During his fire-breathing rant on Hannity Monday night, the reactionary gasbag Mark Levin belched that he was speaking slowly so “even Chris Cuomo can comprehend me.”
This was the Fox News Channel’s cheap shot way of welcoming a new competitor in the same time slot. While Levin and President Donald Trump’s chief fluffer Sean Hannity recited the usual talking points and avoided true news in the 9 p.m. hour, Cuomo hosted the official debut of Cuomo Prime Time on CNN.
“Whatta’ya say, friends?” Cuomo told his audience. “Let’s get at it!”
As the son of a former New York governor and the brother of another who is current, Cuomo is well connected politically. But what if he ever has to cover a story about his brother, Andrew?
And we know Cuomo is a veteran of TV’s big leagues. But can he compete successfully against the right-wing Hannity on Fox, whose lowbrow show usually wins the hour in the ratings, and the progressive The Rachel Maddow Show on MSNBC, whose highbrow approach usually finishes a close second?
Like a third-party candidate in a presidential election, Cuomo may be the spoiler who takes away support from one side. In that Fox and Hannity command the closed-minded Trumpist audience, there is a chance that any gain for CNN in the time slot will reduce Maddow’s more liberal, more open-minded and truth-seeking following on MSNBC.
What’s left for Cuomo? At times on Monday, it sounded like a love-in.
“Now, we’re in sync, my brother,” Cuomo said to anchor Don Lemon as he prepared to pass the mic baton to him near 10 p.m. “Take it from here, my handsome friend.”
Also rather chummy was Cuomo’s major interview with former New York Mayor Rudy Giuliani, one of Trump’s legal mouthpieces, on remote from Jerusalem.
Speaking from both sides of his mouth from the other side of the world, Giuliani repeated recent excuses for the Trump administration’s lies about the cover-up of the Trump Tower meeting in 2016 between Trump campaign officials and Russian agents promising dirt on Hillary Clinton.
“Somebody’s lying, Rudy,” Cuomo said. When Giuliani told Cuomo he would “take a lie detector test” and “swear to God,” Cuomo joshed, “Be careful about swearing to God in Jerusalem.”
Giuliani picked up on the tone.
“I heard a little thunderclap,” he said, adding that he’d been to the Wailing Wall and promising to go to “early Mass.”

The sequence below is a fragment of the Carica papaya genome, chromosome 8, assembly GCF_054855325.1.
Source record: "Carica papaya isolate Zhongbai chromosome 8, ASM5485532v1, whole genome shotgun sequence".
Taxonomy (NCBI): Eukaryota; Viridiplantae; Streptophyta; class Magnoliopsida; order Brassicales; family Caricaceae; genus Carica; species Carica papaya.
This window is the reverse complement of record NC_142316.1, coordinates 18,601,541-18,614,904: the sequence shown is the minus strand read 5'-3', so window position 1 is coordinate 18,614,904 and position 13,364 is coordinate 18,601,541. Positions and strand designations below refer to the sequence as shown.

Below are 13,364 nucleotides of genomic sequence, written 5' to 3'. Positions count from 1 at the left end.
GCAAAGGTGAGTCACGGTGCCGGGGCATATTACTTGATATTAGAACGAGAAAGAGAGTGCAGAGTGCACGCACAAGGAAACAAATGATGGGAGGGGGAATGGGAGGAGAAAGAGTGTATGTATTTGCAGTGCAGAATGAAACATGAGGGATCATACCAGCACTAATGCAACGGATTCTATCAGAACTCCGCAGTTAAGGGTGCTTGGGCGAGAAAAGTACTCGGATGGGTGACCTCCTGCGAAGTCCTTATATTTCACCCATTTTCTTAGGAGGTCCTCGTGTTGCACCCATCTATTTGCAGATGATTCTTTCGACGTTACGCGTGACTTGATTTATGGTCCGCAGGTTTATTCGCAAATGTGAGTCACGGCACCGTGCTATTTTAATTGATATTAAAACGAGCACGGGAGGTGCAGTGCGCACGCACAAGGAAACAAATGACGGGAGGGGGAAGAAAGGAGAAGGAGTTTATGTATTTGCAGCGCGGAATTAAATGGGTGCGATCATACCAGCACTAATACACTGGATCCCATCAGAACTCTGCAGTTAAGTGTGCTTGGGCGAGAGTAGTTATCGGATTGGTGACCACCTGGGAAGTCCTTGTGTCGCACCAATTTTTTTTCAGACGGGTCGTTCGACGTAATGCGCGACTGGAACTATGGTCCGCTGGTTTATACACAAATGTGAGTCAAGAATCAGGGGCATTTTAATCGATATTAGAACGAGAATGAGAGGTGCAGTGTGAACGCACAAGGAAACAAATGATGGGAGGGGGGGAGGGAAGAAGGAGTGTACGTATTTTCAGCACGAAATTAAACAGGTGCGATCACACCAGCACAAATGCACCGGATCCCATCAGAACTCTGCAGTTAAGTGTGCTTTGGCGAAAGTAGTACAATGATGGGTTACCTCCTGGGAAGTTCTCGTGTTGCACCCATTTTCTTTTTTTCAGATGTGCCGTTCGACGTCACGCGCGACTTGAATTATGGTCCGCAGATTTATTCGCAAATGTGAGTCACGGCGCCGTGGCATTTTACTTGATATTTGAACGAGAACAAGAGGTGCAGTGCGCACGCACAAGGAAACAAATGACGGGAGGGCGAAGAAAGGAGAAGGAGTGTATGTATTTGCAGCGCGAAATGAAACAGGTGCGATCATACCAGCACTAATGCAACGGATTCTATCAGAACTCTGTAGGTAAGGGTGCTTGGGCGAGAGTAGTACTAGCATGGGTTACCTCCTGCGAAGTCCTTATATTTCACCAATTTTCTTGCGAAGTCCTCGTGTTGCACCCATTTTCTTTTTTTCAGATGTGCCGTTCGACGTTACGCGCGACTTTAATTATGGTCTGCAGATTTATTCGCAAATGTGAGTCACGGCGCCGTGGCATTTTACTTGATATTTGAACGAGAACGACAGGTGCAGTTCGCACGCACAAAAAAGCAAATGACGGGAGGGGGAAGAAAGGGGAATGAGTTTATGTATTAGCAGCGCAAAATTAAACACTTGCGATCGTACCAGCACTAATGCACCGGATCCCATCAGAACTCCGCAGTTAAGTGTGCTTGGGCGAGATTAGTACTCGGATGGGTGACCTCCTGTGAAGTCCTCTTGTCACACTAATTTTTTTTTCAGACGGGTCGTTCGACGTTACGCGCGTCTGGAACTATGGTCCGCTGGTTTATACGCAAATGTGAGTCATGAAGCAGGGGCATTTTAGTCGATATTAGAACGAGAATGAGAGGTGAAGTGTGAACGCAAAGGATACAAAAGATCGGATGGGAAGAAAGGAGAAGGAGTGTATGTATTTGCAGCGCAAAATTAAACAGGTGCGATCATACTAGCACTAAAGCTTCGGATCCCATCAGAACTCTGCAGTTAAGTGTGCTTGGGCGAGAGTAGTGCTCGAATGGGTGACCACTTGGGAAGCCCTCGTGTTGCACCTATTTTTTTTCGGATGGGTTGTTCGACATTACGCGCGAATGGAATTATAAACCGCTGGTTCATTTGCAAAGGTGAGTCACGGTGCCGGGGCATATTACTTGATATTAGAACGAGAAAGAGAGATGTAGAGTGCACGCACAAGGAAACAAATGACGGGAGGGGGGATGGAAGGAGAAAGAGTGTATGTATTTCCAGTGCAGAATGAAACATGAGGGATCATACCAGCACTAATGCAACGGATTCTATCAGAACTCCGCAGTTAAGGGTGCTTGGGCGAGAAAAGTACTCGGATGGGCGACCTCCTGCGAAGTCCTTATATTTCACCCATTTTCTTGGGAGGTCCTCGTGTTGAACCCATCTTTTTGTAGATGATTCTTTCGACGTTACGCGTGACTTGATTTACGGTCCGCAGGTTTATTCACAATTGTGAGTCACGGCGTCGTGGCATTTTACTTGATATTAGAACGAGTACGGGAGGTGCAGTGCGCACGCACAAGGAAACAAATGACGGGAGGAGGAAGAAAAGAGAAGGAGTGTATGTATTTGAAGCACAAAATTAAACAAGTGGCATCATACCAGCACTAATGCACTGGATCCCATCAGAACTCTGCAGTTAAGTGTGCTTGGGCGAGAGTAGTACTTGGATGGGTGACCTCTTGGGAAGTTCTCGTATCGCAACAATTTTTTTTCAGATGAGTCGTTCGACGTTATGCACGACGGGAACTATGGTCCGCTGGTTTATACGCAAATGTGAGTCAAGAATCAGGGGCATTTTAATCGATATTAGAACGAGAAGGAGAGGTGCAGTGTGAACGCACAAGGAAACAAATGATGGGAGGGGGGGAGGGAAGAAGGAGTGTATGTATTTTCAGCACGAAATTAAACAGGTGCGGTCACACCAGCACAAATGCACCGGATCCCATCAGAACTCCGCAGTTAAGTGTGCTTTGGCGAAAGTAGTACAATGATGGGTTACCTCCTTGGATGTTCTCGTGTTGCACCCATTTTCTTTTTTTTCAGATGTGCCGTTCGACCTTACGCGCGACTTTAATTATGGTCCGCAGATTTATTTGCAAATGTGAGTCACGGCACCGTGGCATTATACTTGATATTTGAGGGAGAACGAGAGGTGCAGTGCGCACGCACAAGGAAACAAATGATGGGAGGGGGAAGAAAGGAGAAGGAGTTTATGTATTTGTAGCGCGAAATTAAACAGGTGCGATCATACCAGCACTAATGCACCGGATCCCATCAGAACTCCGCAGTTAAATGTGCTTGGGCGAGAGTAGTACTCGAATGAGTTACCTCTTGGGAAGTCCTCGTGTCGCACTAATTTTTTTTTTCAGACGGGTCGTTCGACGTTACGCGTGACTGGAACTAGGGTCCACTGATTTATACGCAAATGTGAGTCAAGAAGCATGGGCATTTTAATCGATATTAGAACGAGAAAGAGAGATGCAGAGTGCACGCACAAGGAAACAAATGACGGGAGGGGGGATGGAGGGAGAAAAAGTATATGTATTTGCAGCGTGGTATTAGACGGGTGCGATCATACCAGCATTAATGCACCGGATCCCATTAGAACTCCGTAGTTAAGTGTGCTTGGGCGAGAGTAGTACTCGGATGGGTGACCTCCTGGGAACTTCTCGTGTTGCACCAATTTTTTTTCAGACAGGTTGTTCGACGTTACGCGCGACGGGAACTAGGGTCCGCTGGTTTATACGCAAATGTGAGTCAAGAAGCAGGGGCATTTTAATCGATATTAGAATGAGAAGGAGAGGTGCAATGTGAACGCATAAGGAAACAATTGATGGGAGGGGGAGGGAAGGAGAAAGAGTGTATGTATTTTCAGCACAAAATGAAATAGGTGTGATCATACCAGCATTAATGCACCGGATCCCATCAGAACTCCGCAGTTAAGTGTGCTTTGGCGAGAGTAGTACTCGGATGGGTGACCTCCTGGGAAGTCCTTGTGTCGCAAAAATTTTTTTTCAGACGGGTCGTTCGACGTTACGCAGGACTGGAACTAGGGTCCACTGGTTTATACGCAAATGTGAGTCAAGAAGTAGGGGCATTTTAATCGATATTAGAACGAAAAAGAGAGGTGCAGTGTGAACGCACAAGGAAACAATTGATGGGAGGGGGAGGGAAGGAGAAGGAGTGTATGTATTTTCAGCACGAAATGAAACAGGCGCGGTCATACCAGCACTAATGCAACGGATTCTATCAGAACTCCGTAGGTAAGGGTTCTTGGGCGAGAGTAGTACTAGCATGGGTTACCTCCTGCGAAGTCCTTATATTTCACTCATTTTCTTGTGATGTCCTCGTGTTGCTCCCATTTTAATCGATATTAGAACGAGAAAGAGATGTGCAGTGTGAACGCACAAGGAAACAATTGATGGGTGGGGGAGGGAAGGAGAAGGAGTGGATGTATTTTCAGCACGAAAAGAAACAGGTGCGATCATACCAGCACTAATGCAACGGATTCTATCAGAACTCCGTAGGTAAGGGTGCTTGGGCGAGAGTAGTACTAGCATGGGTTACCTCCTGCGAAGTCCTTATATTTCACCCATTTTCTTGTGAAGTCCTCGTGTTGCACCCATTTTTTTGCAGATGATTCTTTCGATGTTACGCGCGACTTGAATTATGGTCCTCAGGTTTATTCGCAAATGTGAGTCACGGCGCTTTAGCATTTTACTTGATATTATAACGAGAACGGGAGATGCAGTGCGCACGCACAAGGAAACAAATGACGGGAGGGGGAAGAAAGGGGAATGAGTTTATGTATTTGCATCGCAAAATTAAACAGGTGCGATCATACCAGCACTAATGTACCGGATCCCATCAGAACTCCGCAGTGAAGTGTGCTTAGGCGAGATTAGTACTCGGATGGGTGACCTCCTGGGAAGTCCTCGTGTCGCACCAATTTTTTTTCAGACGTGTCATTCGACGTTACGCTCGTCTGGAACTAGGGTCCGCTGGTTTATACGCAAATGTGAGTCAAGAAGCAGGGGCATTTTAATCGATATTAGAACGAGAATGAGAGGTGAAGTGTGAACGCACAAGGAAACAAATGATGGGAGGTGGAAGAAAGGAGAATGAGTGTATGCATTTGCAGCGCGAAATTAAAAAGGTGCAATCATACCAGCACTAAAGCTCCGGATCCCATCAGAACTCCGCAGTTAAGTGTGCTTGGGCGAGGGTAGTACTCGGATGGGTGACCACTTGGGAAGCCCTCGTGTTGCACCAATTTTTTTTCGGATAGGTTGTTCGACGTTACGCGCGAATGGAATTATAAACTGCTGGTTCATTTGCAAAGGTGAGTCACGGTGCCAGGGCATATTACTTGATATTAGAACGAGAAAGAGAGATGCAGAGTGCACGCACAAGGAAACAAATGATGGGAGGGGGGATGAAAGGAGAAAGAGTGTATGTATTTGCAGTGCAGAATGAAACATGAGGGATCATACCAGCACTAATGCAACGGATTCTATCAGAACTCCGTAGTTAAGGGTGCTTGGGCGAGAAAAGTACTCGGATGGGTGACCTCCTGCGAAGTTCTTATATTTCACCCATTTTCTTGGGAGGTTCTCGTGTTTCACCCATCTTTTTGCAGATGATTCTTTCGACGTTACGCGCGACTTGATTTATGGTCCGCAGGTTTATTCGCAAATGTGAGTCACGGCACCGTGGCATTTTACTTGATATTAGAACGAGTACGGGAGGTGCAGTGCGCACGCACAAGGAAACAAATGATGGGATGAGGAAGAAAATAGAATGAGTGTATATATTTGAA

In case viewers couldn’t tell in this half-hour conversation, Giuliani said to Cuomo near the end that the audience “should know that we’re friends” and that the preceding conversation was like “an Italian Thanksgiving dinner.”
Cuomo later said Tuesday’s guest would be former Trump hatchet man Anthony Scaramucci, another good fellow from an outer borough.
At the start of his show and later on, Cuomo touched on the day’s big news: Special counsel Robert Mueller has charged in federal court that former Trump campaign Chairman Paul Manafort has been trying to illegally sway witnesses for his upcoming trial and might soon be jailed.
Perhaps Cuomo’s producers should have pushed the Giuliani interview back and changed the lead of the show to the Manafort story. It was just breaking at the time and was displayed prominently on the web sites of The New York Times and The Washington Post.
It would have been a difficult call on a debut show to disrupt a script like that, but major news often breaks in this hour and good prime-time hosts must learn to stay flexible.
The Rachel Maddow Show did a better job of this on MSNBC in the same hour by using news about Michael Cohen’s legal setbacks to segue into a deeper examination of what Mueller’s team newly alleges against Manafort.
Cohen is Trump’s creepy “lawyer.” Like Manafort, Cohen got busted by the feds, who scooped up piles of evidence. Most has been approved for use by prosecutors, Maddow reported.
“Incredible pressure,” she said, on two significant people very close to Trump.
Maddow could barely keep the smile off her face.